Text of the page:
Tuesday, June 2, 2009 5:48:47 PM
Heh, it has been quite a few years since I actually made those builds available. Now, for the upcoming Opera 10, I looked at the code with fond nostalgia. The Opera installer was a fun way for me to learn more about skinning NSIS installers, and I loved working on it.
I really did want to see Opera Software actually use my installer, but I really doubted if they would at the time, because my installer didn't do too much over the original classic installer.
I made a list of the extra things I want to add to it, and some I don't want to bring from Opera's own installers, such as automatic association of images to Opera. That gets annoying very quickly.
Who knows? Maybe within the next few weeks I will get it done and make a new build.
Saturday, April 8, 2006 6:26:59 PM
I have decided to change the look of the NSIS installer just a bit more, simply for more customization and to fix some bugs with appearance on Windows 9x/ME/NT4/2k... If anyone is still interested, there are new pictures of the installation process...
There were lots of cosmetic problems with the previous skinning of the Opera installer... I also added a new feature, forced CRC checking... This makes sure the installer is not corrupt, and if it is, the installation fails before it begins... In the older version, all you had to do to stop CRC check is use the /NOCRC switch... Now the installation process requires CRC checking before starting... Once again, the Welcome page is shown in this post, while the other dialogs are in the album with the cover image that looks like this welcome page...
Wednesday, April 5, 2006 10:58:02 PM
I added in the shortcuts into the Opera Update system... Now the program will copy in the shortcuts into the root start menu and the Opera 9 Beta folder...
Wednesday, April 5, 2006 4:16:06 AM
I finally completed the whole NSIS installer dynamic components! Complete with dynamic INI files depending on installation directory, and other settings are defined...
If you just run the opera installer file, which I appropriately named o90w_<buildnumber>-nsis.exe
, it will run with global profile settings... However, if you run the following:
Instead of setting global profile settings, it will set user profile settings... I'm working on the dialog, but don't really get your hopes up yet... I think the switch is good enough...
I am doing some extensive testing on the installer, since it has reached rc9 now... If it passes my testing, I will label it as Release!
Monday, April 3, 2006 11:24:14 PM
Well, remember how I complained that I could not figure out how to get the profile options set? Well, I figured it out and now I just need to either set up a dialog for it or set a switch, and depending on what the outcome is in the forum topic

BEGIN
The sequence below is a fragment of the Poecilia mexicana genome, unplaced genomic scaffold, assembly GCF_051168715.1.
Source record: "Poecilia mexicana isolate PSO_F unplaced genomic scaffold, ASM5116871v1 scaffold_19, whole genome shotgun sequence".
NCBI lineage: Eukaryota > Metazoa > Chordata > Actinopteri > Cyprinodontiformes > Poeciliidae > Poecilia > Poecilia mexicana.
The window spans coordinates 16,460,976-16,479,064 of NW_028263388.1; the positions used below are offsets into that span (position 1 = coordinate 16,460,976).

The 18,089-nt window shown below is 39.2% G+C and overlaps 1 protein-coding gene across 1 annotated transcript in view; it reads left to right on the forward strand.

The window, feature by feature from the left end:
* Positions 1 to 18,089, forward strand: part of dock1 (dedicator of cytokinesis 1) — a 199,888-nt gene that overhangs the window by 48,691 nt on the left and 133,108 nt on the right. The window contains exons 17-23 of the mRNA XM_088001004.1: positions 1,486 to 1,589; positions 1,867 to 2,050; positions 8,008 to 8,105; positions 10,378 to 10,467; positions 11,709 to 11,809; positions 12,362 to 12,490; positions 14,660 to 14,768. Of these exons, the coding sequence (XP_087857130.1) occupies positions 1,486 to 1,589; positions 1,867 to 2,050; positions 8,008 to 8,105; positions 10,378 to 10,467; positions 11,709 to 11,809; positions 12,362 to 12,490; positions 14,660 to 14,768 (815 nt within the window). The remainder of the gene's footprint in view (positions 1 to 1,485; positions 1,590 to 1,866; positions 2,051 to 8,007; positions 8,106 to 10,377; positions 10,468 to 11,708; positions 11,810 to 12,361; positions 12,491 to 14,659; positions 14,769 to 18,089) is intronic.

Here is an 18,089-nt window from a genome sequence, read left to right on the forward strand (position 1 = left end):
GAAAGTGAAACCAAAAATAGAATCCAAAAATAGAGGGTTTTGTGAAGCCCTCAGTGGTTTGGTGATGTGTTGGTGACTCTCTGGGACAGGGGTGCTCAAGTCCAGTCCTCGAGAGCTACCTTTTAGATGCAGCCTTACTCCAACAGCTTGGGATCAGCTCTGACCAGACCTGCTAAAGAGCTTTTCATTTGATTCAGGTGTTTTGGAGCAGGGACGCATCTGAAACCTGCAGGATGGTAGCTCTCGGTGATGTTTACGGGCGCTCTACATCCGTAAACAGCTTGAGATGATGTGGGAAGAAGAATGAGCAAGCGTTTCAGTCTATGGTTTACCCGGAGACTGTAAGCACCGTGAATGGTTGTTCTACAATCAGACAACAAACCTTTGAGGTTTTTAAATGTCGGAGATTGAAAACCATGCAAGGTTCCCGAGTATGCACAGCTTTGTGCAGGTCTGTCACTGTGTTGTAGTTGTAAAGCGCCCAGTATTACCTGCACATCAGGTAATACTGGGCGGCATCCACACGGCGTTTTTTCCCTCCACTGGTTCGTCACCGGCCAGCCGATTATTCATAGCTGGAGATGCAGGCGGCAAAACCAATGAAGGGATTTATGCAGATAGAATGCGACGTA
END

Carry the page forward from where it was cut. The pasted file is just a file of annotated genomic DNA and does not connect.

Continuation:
that I set up.
What the outcome is, I will program that to be the default, then I will add the appropriate switch or make a dialog, if I can get it to work...
Saturday, April 1, 2006 4:02:11 AM
Well, I know many Opera beta testers don't like the MSI installer and would prefer NSIS over it, well... I have been analyzing the classic version and carefully documenting what it does..
Unfortunately, the only problem is I don't know how it does the profile options.
Currently, all I can do is have a global profile setup.
I do have a script, but due to legalities, all I can do is send the binaries to the Opera team, and when I do perfect the script as far as I can without access to WISE source, I may send it to the Opera team. Then, they can use it all they like... The main reasons I wanted to to do this is because I wanted to learn more about NSIS, and also I love the Opera browser; but the MSI installer, which I fear is going to be the only form of installation at final if there is no intervention, deletes all the software that is MSI based, which is A LOT of software. If the Opera team approves it after I perfect it enough, I will send the script to them with all the dependancies. I cannot distribute the Opera installer without permission from the Opera, and I will NOT ATTEMPT to ask permission, without approval of the Opera Desktop Team. I have also noticed something about it... The Opera classic installer does a lot of stubstrapping... It launches one thing and starts another using external programs, when those functions can be integrated into the installer... Although, I have never built a program using WISE, I imagine it may not be able to do all the functions by itself... Currently the filesize of the NSIS installer is 3.42MB while the WISE installer is 3.72MB.. That may not seem much, but that is when all the extra splash logos and skins are applied... I could turn all that off and use a skin that makes it look just like the WISE installer, but I think the skin is better... In my album
are screenshots of the setup pages, and the welcome page is scaled down in this post
EDIT: I sent a build to the Opera Desktop Team, it is the same build that is shown here... All that is left to do is see what they say about it, and hopefully they will post it on the site before the next weekly is released...
Monday, March 27, 2006 2:59:03 AM
With recent builds of the Opera beta, they released the Windows Installer version of the Opera package. Unfortunately, this has lots of problems with users running Windows 9x or NT4 preSP6. What makes matters worse is that the InstallShield version that the installer is built with uses the Windows Installer 3.x series runtime, which is the first version to not support Windows 9x or NT4 completely. Windows Installer 1.0 was the only version to support NT4 preSP6, so that does not matter. Another problem is when Vista comes out. Vista will introduce new features into the Windows Installer that make it very difficult to not use. The reason is, the ability to patch installations without being an Admininstrator is very useful, but EXE based installers such as NSIS have supported this for years. Being opensource and free, there is no money really to market these things. So, they rely on users. I myself built a few installers with NSIS and find it really easy and effective. In my previous post